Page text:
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Funky Smell In Your Drinking Water? Fall Is The Time To Flush Pipes


Once fall rolls around, municipal water consumption wanes. When water sits in pipes, it ages and that can affect the way it tastes and smells coming out of the tap.

The water that flows into homes and businesses in the Eugene metropolitan area comes from the McKenzie River, a pristine waterway. There are no waste water outfalls upriver and the watershed provides consistently high water quality.

So when area consumers smell or taste something awry in their drinking water, especially in Fall and Spring, environmental specialists suggest the problem may be localized.

Ray Leipold is the Water Supply and Treatment Supervisor with Eugene Water and Electric Board (EWEB.)

He says everyone should flush their systems-- starting with the outside hose bib-for up to 10 minutes. Then run all the indoor cold water faucets for 5 minutes. Then—and this is the kicker—clean the aerators.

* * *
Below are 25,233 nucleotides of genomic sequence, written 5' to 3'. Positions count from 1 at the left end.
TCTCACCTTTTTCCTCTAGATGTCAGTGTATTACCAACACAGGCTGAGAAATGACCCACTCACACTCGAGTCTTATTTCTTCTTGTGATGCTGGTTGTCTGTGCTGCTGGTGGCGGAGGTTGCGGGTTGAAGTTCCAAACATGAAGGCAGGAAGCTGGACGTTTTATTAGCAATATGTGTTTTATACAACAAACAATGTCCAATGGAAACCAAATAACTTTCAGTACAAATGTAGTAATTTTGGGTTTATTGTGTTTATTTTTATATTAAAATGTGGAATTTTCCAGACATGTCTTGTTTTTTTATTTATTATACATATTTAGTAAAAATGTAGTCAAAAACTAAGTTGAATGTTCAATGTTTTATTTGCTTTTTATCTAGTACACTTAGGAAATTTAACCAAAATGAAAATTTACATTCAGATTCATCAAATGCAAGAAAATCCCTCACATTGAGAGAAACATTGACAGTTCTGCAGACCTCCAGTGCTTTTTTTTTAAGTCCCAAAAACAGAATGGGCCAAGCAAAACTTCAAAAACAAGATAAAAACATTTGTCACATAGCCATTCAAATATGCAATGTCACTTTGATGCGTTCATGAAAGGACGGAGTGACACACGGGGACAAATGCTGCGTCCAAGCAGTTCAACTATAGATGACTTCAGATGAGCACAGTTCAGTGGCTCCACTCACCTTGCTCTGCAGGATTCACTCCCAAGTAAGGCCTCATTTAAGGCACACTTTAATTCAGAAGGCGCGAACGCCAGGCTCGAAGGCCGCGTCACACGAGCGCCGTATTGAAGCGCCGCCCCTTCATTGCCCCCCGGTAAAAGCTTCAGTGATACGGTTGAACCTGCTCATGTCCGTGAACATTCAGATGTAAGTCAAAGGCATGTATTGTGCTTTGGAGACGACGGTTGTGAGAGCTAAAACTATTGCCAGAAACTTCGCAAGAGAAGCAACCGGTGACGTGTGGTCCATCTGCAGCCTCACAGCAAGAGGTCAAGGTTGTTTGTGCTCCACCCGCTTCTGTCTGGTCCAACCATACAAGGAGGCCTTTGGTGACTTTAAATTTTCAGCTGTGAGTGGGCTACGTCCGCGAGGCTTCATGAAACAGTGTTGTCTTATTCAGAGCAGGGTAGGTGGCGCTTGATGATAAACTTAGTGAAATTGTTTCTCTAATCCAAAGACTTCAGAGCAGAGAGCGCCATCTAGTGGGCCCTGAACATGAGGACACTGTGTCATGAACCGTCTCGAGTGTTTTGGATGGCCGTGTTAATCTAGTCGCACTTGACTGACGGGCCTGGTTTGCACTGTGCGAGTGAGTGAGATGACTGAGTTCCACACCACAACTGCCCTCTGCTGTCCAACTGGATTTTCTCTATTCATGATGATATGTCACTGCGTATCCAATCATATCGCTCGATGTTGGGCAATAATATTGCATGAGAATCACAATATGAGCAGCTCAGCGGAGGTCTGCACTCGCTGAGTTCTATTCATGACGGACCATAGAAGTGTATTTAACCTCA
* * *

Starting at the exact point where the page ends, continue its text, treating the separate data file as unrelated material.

“The aerator is the little screen that’s on the end of your taps in your bathrooms and kitchen sinks.” Leipold says.  “Many times you’ll see particles in there. You might see a pink staining bacteria or even mold.”

He says if any problems remain after flushing the pipes and cleaning the faucets, EWEB wants to know about it.

EWEB offers these pointers to water consumers:


Tiffany joined the KLCC News team in 2007. She studied journalism at the University of Missouri-Columbia and has worked in a variety of media including television and daily print news. For KLCC, Tiffany reports on health care, social justice and local/regional news. She has won awards from Oregon Associated Press, PRNDI, and Education Writers Association.
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